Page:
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6.1 Storage Technologies
6.1.1 Random-Access Memory
Random-access memory (RAM) comes in two varieties—static and dynamic. Static RAM (SRAM) is faster and more expensive than Dynamic RAM (DRAM). SRAM is used for cache memories, both on and off the CPU chip. DRAM is used for the main memory plus the frame buffer of a graphics system. Typically, a desktop system will have no more than a few megabytes of SRAM, but hundreds or thousands of megabytes of DRAM.
SRAM stores each bit in a bistable memory cell. Each cell is implemented with a six-transistor circuit. This circuit has the property that it can stay indefinitely in either of two different voltage configurations, or states. Any other state will be unstable—starting from there, the circuit will quickly move toward one of the stable states. Such a memory cell is analogous to the inverted pendulum illustrated in Figure 6.1.
Due to its bistable nature, an SRAM memory cell will retain its value indefinitely, as long as it is kept powered. Even when a disturbance, the circuit will return to the stable value when the disturbance is removed.
DRAM stores each bit as charge on a capacitor which is very small. Unlike SRAM, a DRAM memory cell is very sensitive to any disturbance. When the capacitor voltage is disturbed, it will never recover.
Various sources of leakage current cause a DRAM cell to lose its charge within a time period of around 10 to 100 milliseconds. The memory system must periodically refresh every bit of memory by reading it out and then rewriting it. Some systems also use error-correcting codes, where the computer words are encoded a few more bits (e.g., a 32-bit word might be encoded using 38 bits), such that circuitry can detect and correct any single erroneous bit within a word.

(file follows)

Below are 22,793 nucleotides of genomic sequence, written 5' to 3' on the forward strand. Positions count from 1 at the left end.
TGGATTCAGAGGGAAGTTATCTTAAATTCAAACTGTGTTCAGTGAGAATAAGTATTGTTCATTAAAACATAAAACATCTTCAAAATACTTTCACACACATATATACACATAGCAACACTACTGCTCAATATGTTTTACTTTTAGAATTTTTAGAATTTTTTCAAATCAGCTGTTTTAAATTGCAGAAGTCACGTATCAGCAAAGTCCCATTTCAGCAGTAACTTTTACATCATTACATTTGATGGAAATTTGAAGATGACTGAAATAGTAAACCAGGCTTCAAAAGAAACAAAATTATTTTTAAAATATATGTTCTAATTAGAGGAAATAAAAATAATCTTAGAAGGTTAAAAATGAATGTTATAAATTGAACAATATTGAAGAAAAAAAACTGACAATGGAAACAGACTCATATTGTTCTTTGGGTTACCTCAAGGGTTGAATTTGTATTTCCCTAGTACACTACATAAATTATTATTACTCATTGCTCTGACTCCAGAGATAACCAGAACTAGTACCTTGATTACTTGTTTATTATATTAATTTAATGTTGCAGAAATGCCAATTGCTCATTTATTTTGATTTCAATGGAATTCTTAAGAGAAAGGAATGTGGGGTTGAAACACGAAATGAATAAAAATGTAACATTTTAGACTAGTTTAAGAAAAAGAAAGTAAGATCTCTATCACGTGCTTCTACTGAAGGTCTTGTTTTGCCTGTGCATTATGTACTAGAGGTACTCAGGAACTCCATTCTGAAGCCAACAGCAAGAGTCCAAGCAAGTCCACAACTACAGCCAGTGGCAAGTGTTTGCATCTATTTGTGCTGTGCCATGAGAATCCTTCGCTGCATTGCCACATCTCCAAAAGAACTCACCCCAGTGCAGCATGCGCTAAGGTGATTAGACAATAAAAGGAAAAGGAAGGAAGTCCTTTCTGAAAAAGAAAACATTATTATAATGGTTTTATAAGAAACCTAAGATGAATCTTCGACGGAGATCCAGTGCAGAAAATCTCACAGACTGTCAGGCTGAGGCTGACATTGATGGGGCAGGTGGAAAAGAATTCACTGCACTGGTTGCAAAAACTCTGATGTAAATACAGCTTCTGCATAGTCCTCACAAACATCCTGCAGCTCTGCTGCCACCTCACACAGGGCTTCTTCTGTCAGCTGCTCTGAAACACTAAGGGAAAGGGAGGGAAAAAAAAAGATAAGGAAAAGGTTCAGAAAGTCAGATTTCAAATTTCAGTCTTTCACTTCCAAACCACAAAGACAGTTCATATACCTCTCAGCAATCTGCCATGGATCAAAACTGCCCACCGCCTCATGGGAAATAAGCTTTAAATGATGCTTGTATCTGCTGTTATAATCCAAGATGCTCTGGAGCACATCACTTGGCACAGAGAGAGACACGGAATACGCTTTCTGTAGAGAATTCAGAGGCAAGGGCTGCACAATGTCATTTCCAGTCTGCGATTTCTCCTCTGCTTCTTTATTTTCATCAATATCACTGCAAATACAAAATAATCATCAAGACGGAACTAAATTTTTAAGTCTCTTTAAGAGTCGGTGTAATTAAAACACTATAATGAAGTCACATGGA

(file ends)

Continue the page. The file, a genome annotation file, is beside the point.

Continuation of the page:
The cells (bits) in a DRAM chip are partitioned into d supercells, each consisting of w DRAM cells. A d × w DRAM stores a total of d*w bits of information. The supercells are organized as a rectangular array with r rows and c columns, where r*c = d. Each supercell has an address of the form (i, j), where i denotes the row, and j denotes the column.
Information flows in and out of the chip via external connectors called pins. Each pin carries a 1-bit signal.
Figure 6.3 shows two of these sets of pins: eight data pins that can transfer 1 byte in or out of the chip, and two addr pins that carry two-bit row and column supercell addresses. Other pins that carry control information are not shown.
Each DRAM chip is connected to some circuitry, known as the memory controller, that can transfer w bits at a time to and from each DRAM chip. To read the contents of supercell (i, j), the memory controller sends the row address i and the column address j to the DRAM. The DRAM responds by sending the contents of supercell (i, j ) back to the controller. The row address i is called a RAS (Row Access Strobe) request. The column address j is called a CAS (Column Access Strobe) request. Notice that the RAS and CAS requests share the same DRAM address pins.
For example, to read supercell (2, 1) from the 16 × 8 DRAM in Figure 6.3, the memory controller sends row address 2, as shown in Figure 6.4(a). The DRAM responds by copying the entire contents of row 2 into an internal row buffer. Next, the memory controller sends column address 1, as shown in Figure 6.4(b). The DRAM responds by copying the 8 bits in supercell (2, 1) from the row buffer and sending them to the memory controller.